The stainless-steel elements, including the counter and cabinets, were also kept in place for their industrial character. The island was reworked and topped with marble.
The architects reused much of the existing walnut cabinetry, giving it an ebonized finish for contrast.
The spotted gum joinery in the kitchen dissolves into the sliding screen that divides the library/study from the living area. Brass details, such as the handles and the seat of the stool, add warmth to the material palette.
The kitchen counters are Pietra Gray marble, which complements the refinement of the spotted gum timber joinery.
The vintage glass pendant lights were found on Etsy—one of the designer’s favorite resources. “I am not a flea market person. I just don’t have the stamina,” says Zachary. “But when it comes to Etsy, I’m just, like, ‘Okay, I can handle this.’”
Zachary brought in new counter stools from Rejuvenation.
The existing cabinets were painted Card Room Green by Farrow & Ball.
Since there was plenty of storage, Zachary took down the upper cabinets and replaced them with a Logan wall rack from Lostine.
The vintage-modern look is accentuated by an elegantly curved, Calacatta marble backsplash that frames the Lacanche range. The countertop is also Calacatta marble.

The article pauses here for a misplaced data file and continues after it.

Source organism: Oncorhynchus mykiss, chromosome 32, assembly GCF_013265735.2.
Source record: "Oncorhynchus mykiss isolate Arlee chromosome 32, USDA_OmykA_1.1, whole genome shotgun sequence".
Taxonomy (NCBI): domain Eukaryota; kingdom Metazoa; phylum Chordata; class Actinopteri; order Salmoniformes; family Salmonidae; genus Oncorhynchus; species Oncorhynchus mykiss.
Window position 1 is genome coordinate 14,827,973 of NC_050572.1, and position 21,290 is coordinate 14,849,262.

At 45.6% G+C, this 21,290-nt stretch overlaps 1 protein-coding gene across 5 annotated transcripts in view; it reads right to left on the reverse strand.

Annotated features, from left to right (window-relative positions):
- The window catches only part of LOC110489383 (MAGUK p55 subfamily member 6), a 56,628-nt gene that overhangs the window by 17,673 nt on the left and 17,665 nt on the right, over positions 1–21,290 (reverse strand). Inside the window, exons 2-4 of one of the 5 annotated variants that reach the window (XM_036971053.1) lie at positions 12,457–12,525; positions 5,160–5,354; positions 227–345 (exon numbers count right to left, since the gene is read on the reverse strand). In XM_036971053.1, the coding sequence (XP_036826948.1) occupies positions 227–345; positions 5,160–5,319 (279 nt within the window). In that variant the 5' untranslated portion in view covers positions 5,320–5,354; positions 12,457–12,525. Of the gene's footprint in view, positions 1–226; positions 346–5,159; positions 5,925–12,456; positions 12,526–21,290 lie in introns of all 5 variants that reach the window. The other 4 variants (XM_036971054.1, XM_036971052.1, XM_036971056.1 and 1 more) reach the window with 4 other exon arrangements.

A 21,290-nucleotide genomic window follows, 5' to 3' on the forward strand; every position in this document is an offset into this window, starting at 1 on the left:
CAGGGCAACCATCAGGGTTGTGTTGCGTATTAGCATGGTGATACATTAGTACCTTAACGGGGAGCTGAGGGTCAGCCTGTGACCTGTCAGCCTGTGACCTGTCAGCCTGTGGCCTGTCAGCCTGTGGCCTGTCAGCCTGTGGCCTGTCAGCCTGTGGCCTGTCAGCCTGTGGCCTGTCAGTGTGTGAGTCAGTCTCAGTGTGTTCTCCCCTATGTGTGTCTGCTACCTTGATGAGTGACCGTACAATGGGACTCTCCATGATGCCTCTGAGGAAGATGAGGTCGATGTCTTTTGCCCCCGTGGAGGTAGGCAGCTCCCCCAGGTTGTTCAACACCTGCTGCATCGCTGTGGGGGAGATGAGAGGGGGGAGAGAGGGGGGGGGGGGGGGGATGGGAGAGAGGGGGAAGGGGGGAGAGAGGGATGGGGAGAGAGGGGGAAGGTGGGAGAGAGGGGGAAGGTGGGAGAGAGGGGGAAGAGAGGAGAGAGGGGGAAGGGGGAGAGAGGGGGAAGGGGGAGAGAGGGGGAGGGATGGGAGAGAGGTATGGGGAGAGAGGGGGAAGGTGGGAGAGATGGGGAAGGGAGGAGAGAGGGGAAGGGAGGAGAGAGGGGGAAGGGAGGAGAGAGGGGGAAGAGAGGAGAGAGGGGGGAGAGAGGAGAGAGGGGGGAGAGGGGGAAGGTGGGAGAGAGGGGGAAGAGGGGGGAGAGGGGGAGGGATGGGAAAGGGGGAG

Without its former bulky, outdated cabinetry, the new kitchen feels much more spacious. Additional windows and a light color palette creates a breezy feel. The custom-made kitchen island was crafted from Oregon white oak with a Pyrolave (enameled lava stone) countertop. The Balls suspension light is by Parachina. JHID also seamlessly added a period-appropriate, pressed-tin ceiling that looks original to the home.

The modern kitchen is the heart of the home. Cooking and conversing go hand-in-hand as meals are created, memories made. Whether teaching an old family recipe, reading the newspaper in a breakfast nook, or chatting over the daily morning coffee, the ritual of the everyday begins here. Spark your imagination by browsing our collection of modern kitchens. From popular counter materials like marble, granite, quartz, and wood; to stunning examples of white cabinets; to flooring options like hardwood and concrete, these projects showcase it all. You'll also find ideas for backsplashes, lighting, appliances, and sinks.